The sympathetic nervous tissue is more sensitive to ischemia than the myocardial tissue. 123 I-mIBG uptake is significantly reduced in areas of MI and adjacent noninfarcted regions ( Figure 10.19 ), as well as in areas with acute and chronic ischemia. Reinnervation late after MI in periinfarct regions has been demonstrated by reappearance of 123 I-mIBG uptake, which may be in part responsible for the improvement of function. It is likely that ischemia induces damage to sympathetic neurons which may take a long time to regenerate resulting in decreased 123 I-mIBG uptake [ ]. This characteristic may be important in the pathophysiology of HF and arrhythmias [ ] and offers potential for 123 I-mIBG imaging at rest for the detection of sporadic transient ischemic attacks such as those of vasospastic angina, and for the evaluation of the AAR in the subacute phase of ACSs by revealing more extensive defects than MPI at rest, as well as a marker of reversible ischemia in patients with contraindications for stress MPI.




Figure 10.19


Anterior planar images at 15 min and 4 h after 123 I-MIBG injection, showing extremely reduced cardiac sympathetic innervation of a patient with an old inferior myocardial infarction and heart failure (NYHA class III, left ventricular ejection fraction 15%), candidate to ICD placement. Innervation (4 h) and perfusion SPECT slices at mid left ventricle and polar maps show an extensive innervation defect compressing the inferior, septal, and inferolateral walls as well as the apex. The defect is less pronounced in the perfusion study. SA, short-axis slices; VLA, vertical long-axis slices; HLA, horizontal long-axis slices.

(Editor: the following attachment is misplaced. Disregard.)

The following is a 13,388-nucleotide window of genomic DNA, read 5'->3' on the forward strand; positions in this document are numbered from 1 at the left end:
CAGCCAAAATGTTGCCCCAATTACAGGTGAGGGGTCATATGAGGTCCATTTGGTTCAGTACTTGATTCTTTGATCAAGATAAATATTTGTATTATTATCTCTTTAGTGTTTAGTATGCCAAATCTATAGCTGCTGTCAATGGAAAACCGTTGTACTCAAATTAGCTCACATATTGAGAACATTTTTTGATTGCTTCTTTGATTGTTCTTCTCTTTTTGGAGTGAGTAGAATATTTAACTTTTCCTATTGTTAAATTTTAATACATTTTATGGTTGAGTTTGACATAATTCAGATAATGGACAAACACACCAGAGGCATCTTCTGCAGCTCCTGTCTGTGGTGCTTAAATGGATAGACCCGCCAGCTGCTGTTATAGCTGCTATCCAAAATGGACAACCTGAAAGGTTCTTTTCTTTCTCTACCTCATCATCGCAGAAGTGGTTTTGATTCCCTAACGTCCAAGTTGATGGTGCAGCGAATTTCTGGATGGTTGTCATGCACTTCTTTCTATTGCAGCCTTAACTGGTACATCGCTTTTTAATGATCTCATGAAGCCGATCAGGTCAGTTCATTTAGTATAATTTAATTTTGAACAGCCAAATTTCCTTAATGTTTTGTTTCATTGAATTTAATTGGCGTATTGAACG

Prognostic value of nuclear imaging in AMI


Scintigraphic size of MI has shown to predict subsequent survival following the acute event. MI size as determined by resting MPI is frequently used as a surrogate marker for mortality in clinical trials assessing therapies during acute MI [ ].


In addition, LVEF and LV volumes can be accurately measured with gated SPECT MPI [ ], which is important since LVEF is still the single best long-term predictor of mortality in survivors of AMI, irrespective of initial therapy during ST elevation MI (STEMI). It should be taken into account that if the LVEF is measured within the first 2 weeks after MI, cardiac risk could be overestimated because of the presence of myocardial stunning that may subsequently resolve over the ensuing 1–2 months. LV enlargement is also related with increased mortality in patients with AMI, particularly when coexisting with myocardial dysfunction (LVEF < 50%) [ ].